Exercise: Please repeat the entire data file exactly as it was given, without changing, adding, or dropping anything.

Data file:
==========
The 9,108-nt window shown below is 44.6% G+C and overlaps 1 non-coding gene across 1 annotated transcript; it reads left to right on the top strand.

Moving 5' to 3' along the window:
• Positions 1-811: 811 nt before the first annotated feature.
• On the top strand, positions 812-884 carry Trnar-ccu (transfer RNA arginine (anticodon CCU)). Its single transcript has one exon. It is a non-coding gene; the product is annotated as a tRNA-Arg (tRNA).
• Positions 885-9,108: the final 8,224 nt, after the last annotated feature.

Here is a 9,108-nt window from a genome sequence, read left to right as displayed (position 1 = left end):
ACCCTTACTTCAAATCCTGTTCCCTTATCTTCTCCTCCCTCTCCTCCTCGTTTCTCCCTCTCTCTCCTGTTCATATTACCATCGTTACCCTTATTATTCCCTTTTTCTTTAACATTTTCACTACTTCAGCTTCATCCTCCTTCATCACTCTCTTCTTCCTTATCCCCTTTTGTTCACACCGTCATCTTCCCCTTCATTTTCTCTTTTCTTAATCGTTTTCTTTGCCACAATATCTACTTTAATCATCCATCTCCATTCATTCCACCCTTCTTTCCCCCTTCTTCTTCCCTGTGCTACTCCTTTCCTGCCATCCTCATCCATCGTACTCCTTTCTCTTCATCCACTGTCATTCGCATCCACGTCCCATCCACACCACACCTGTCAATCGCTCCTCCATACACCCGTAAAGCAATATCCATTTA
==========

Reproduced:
The 9,108-nt window shown below is 44.6% G+C and overlaps 1 non-coding gene across 1 annotated transcript; it reads left to right on the top strand.

Moving 5' to 3' along the window:
• Positions 1-811: 811 nt before the first annotated feature.
• On the top strand, positions 812-884 carry Trnar-ccu (transfer RNA arginine (anticodon CCU)). Its single transcript has one exon. It is a non-coding gene; the product is annotated as a tRNA-Arg (tRNA).
• Positions 885-9,108: the final 8,224 nt, after the last annotated feature.

Here is a 9,108-nt window from a genome sequence, read left to right as displayed (position 1 = left end):
ACCCTTACTTCAAATCCTGTTCCCTTATCTTCTCCTCCCTCTCCTCCTCGTTTCTCCCTCTCTCTCCTGTTCATATTACCATCGTTACCCTTATTATTCCCTTTTTCTTTAACATTTTCACTACTTCAGCTTCATCCTCCTTCATCACTCTCTTCTTCCTTATCCCCTTTTGTTCACACCGTCATCTTCCCCTTCATTTTCTCTTTTCTTAATCGTTTTCTTTGCCACAATATCTACTTTAATCATCCATCTCCATTCATTCCACCCTTCTTTCCCCCTTCTTCTTCCCTGTGCTACTCCTTTCCTGCCATCCTCATCCATCGTACTCCTTTCTCTTCATCCACTGTCATTCGCATCCACGTCCCATCCACACCACACCTGTCAATCGCTCCTCCATACACCCGTAAAGCAATATCCATTTA